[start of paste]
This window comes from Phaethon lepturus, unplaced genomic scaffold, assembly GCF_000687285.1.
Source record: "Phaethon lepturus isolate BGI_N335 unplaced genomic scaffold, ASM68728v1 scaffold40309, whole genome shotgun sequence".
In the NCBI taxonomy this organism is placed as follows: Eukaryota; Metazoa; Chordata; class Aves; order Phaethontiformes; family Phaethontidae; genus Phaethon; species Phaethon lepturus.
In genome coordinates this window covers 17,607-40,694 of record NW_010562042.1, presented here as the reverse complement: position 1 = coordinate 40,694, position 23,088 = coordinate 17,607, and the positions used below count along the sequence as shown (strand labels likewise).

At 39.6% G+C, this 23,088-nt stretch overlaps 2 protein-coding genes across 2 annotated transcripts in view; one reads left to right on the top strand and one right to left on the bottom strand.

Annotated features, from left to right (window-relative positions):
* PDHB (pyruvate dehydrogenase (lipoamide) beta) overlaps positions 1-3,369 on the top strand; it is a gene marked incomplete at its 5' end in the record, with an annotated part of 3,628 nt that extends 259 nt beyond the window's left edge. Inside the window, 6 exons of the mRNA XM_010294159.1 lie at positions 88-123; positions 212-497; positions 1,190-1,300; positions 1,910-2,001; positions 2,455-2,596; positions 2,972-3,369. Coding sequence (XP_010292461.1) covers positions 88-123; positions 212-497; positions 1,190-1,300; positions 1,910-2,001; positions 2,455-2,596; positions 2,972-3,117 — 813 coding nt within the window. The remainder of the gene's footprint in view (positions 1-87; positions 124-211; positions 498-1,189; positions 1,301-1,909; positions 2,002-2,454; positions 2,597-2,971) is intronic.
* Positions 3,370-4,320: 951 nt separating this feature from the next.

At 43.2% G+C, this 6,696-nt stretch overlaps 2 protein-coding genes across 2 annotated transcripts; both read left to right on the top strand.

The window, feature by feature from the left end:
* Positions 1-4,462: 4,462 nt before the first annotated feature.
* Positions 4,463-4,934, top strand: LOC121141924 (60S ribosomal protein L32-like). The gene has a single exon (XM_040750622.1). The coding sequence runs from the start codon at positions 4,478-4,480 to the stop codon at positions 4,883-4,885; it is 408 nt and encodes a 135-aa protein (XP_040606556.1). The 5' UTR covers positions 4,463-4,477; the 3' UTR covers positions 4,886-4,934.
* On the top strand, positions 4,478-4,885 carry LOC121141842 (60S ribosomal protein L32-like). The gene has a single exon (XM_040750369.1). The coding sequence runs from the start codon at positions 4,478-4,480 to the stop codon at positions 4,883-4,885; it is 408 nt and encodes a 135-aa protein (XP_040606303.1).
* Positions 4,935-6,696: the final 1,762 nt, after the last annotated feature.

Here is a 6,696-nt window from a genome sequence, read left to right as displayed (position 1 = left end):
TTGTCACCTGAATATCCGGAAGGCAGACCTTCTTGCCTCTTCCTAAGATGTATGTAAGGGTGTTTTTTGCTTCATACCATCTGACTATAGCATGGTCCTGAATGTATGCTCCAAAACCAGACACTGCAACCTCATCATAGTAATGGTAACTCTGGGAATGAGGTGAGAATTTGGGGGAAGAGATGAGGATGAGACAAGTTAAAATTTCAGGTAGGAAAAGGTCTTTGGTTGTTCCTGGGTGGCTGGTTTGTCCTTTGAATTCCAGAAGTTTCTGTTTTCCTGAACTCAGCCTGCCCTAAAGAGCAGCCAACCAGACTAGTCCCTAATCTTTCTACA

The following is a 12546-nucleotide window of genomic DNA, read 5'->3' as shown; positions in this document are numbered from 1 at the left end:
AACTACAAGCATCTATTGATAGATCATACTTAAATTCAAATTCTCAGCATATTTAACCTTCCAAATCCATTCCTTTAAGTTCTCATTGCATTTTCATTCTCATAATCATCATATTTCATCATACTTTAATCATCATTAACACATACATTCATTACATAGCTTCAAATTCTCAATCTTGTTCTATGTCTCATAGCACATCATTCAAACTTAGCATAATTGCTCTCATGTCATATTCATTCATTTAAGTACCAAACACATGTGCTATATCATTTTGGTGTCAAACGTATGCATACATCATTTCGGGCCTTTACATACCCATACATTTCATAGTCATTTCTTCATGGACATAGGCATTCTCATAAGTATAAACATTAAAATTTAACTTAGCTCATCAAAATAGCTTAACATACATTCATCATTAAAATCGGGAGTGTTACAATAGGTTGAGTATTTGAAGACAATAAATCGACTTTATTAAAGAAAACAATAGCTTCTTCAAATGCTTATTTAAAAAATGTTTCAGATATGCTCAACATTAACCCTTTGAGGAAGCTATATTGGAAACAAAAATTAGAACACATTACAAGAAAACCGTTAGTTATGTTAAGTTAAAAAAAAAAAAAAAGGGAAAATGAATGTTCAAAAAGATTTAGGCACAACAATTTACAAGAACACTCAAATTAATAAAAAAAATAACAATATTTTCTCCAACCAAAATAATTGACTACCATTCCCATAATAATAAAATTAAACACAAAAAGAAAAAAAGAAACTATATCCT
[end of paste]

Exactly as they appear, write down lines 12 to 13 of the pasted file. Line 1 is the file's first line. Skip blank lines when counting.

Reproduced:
* Positions 4,463-4,934, top strand: LOC121141924 (60S ribosomal protein L32-like). The gene has a single exon (XM_040750622.1). The coding sequence runs from the start codon at positions 4,478-4,480 to the stop codon at positions 4,883-4,885; it is 408 nt and encodes a 135-aa protein (XP_040606556.1). The 5' UTR covers positions 4,463-4,477; the 3' UTR covers positions 4,886-4,934.
* On the top strand, positions 4,478-4,885 carry LOC121141842 (60S ribosomal protein L32-like). The gene has a single exon (XM_040750369.1). The coding sequence runs from the start codon at positions 4,478-4,480 to the stop codon at positions 4,883-4,885; it is 408 nt and encodes a 135-aa protein (XP_040606303.1).